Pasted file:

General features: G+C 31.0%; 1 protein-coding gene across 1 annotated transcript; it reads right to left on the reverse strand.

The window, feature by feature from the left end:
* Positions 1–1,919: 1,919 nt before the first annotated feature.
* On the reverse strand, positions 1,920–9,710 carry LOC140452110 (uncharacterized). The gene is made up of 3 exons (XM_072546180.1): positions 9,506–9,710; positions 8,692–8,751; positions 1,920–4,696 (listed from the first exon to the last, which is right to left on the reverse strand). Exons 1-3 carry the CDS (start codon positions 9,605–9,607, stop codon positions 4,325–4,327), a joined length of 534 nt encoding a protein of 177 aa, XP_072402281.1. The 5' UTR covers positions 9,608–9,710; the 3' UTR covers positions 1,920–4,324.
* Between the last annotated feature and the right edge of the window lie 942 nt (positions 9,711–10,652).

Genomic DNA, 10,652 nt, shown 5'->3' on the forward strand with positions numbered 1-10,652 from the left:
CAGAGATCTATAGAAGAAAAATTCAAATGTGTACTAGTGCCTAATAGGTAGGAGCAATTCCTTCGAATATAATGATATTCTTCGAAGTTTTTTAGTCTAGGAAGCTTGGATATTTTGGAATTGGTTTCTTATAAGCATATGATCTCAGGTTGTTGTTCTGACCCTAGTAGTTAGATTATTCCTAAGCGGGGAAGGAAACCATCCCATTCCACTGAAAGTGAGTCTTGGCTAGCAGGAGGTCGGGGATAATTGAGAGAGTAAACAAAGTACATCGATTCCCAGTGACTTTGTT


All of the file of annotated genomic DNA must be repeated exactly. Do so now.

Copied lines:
General features: G+C 31.0%; 1 protein-coding gene across 1 annotated transcript; it reads right to left on the reverse strand.

The window, feature by feature from the left end:
* Positions 1–1,919: 1,919 nt before the first annotated feature.
* On the reverse strand, positions 1,920–9,710 carry LOC140452110 (uncharacterized). The gene is made up of 3 exons (XM_072546180.1): positions 9,506–9,710; positions 8,692–8,751; positions 1,920–4,696 (listed from the first exon to the last, which is right to left on the reverse strand). Exons 1-3 carry the CDS (start codon positions 9,605–9,607, stop codon positions 4,325–4,327), a joined length of 534 nt encoding a protein of 177 aa, XP_072402281.1. The 5' UTR covers positions 9,608–9,710; the 3' UTR covers positions 1,920–4,324.
* Between the last annotated feature and the right edge of the window lie 942 nt (positions 9,711–10,652).

Genomic DNA, 10,652 nt, shown 5'->3' on the forward strand with positions numbered 1-10,652 from the left:
CAGAGATCTATAGAAGAAAAATTCAAATGTGTACTAGTGCCTAATAGGTAGGAGCAATTCCTTCGAATATAATGATATTCTTCGAAGTTTTTTAGTCTAGGAAGCTTGGATATTTTGGAATTGGTTTCTTATAAGCATATGATCTCAGGTTGTTGTTCTGACCCTAGTAGTTAGATTATTCCTAAGCGGGGAAGGAAACCATCCCATTCCACTGAAAGTGAGTCTTGGCTAGCAGGAGGTCGGGGATAATTGAGAGAGTAAACAAAGTACATCGATTCCCAGTGACTTTGTT